Remove unnecessary indexes. Add additional indexes to support expected requests.
From time to time, you can add additional indexes that support requests from new applications. You can add, remove, or modify indexes while Directory Server is running. Use for example the dsconf create-index and dsconf delete-index commands.
Be careful not to remove system indexes. For a list of system indexes, see System Indexes and Default Indexes in Sun Java System Directory Server Enterprise Edition 6.3 Reference.
Directory Server gradually indexes data after you make changes to the indexes. You can also force Directory Server to rebuild indexes with the dsconf reindex command.
Allow only indexed searches.
Unindexed searches can have a strong negative impact on server performance. Unindexed searches can also consume significant server resources.
Consider forcing the server to reject unindexed searches by setting the require-index-enabled suffix property to on.
Adjust the maximum number of values per index key with the all-ids-threshold property.
Tune the underlying operating system according to recommendations made by the idsktune command. For more information, see idsktune(1M).
Adjust operational limits.
Adjustable operational limits prevent Directory Server from devoting inordinate resources to any single operation. Consider assigning unique bind DNs to client applications requiring increased capabilities, then setting resource limits specifically for these unique bind DNs.
Distribute disk activity.
Especially for deployments that support large numbers of updates, Directory Server can be extremely disk I/O intensive. If possible, consider spreading the load across multiple disks with separate controllers.
Disable unnecessary logging.
Disk access is slower than memory access. Heavy logging can therefore have a negative impact on performance. Reduce disk load by leaving audit logging off when not required, such as on a read-only server instance. Leave error logging at a minimal level when not using the error log to troubleshoot problems. You can also reduce the impact of logging by putting log files on a dedicated disk, or on a lesser used disk, such as the disk used for the replication changelog.
When replicating large numbers of updates, consider adjusting the appropriate replication agreement properties.
The properties are transport-compression, transport-group-size, and transport-window-size.
On Solaris systems, move the database home directory to a tmpfs file system.
The database home directory, specified by the db-env-path property, indicates where Directory Server locates database cache backing files. Data files continue to reside by default under instance-path/db.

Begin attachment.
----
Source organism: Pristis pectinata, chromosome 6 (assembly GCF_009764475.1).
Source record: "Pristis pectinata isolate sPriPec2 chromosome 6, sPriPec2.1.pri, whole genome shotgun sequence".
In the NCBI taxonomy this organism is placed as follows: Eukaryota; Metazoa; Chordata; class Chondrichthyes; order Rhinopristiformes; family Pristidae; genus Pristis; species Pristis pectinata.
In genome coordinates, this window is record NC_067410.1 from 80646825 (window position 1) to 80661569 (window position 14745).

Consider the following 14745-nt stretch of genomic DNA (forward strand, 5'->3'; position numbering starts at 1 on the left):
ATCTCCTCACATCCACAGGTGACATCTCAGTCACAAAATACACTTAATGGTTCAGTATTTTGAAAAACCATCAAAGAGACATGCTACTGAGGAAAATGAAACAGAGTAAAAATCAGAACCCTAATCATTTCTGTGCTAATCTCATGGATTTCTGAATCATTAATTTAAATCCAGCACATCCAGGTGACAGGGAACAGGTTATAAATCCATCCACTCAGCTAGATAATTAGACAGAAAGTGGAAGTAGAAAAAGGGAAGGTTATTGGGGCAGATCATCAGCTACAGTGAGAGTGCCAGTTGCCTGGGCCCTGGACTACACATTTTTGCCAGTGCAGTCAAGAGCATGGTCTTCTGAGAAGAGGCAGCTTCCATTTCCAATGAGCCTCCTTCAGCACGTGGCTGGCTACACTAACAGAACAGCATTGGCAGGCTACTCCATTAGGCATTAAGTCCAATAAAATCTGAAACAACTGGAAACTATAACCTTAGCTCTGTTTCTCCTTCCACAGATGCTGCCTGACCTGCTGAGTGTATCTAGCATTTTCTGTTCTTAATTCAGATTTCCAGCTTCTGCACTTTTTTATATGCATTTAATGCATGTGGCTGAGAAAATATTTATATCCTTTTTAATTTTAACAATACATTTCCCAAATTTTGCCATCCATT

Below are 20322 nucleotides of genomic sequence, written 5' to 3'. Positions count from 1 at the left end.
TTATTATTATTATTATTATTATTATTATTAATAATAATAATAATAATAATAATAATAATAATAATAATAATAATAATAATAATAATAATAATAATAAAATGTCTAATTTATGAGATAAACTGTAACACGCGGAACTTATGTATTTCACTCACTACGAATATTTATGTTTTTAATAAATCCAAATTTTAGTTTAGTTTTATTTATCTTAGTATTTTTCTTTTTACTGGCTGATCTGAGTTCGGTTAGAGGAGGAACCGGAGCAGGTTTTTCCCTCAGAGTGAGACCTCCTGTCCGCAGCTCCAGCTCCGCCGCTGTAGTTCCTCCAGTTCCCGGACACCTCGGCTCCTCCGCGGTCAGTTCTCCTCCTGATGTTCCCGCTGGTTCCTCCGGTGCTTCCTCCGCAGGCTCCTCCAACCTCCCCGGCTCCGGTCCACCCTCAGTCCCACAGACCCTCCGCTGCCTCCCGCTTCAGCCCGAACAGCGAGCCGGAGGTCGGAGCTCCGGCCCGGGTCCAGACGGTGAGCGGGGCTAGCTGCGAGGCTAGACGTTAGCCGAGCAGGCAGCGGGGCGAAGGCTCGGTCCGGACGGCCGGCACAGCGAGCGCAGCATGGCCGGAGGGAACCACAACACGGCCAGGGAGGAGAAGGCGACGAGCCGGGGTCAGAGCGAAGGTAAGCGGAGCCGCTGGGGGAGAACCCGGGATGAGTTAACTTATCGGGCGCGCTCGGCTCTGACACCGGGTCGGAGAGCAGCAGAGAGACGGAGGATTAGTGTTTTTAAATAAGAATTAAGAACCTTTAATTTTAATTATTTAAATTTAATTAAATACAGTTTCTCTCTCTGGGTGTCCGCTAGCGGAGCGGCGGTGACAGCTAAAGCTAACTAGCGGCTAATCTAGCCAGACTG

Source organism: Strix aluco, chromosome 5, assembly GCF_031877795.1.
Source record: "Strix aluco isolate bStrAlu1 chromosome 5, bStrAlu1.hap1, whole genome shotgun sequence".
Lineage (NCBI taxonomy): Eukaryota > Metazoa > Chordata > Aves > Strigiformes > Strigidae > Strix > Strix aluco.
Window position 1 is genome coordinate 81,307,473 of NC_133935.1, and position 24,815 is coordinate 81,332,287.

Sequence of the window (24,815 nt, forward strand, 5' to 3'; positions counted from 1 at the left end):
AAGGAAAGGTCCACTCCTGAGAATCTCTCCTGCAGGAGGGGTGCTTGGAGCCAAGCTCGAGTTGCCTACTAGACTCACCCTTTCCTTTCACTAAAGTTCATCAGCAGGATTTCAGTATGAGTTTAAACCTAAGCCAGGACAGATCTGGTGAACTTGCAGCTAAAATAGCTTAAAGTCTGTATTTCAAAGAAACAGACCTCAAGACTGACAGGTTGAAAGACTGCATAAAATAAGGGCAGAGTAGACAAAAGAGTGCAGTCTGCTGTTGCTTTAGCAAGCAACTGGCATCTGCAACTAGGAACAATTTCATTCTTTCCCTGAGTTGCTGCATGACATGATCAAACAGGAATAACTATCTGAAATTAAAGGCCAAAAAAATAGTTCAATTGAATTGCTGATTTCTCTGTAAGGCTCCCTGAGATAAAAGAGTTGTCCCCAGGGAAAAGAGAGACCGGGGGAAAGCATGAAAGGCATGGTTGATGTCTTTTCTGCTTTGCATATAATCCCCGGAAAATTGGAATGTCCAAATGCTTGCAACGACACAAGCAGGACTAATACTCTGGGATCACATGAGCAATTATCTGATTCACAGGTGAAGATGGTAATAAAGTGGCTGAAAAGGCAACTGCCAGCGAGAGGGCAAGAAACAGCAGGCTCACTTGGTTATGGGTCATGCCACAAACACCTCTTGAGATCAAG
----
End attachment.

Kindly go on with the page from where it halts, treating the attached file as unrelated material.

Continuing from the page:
With the database cache backing files on a tmpfs file system, the system does not repeatedly flush the database cache backing files to disk. You therefore avoid a performance bottleneck for updates. In some cases, you also avoid the performance bottleneck for searches. The database cache memory is mapped to the Directory Server process space. The system essentially shares cache memory and memory used to hold the backing files in the tmpfs file system. You therefore gain performance at essentially no cost in terms of memory space needed.
The primary cost associated with this optimization is that database cache must be rebuilt after a restart of the host machine. This cost is probably not a cost that you can avoid, however, if you expect a restart to happen only after a software or hardware failure. After such a failure, the database cache must be rebuilt anyway.
Enable transaction batches if you can afford to lose updates during a software or hardware failure.
You enable transaction batches by setting the server property db-batched-transaction-count.
Each update to the transaction log is followed by a sync operation to ensure that update data is not lost. By enabling transaction batches, updates are grouped together before being written to the transaction log. Sync operations only take place when the whole batch is written to the transaction log. Transaction batches can therefore significantly increase update performance. The improvement comes with a trade off. The trade off is during a crash, you lose update data not yet written to the transaction log.
With transaction batches enabled, you lose up to db-batched-transaction-count - 1 updates during a software or hardware failure. The loss happens because Directory Server waits for the batch to fill, or for 1 second, whichever is sooner, before flushing content to the transaction log and thus to disk.
Do not use this optimization if you cannot afford to lose updates.
Configure the referential integrity plug-in to delay integrity checks.
The referential integrity plug-in ensures that when entries are modified, or deleted from the directory, all references to those entries are updated. By default, the processing is performed synchronously, before the response for the delete operation is returned to the client. You can configure the plug-in to have the updates performed asynchronously. Use the ref-integrity-check-delay server property.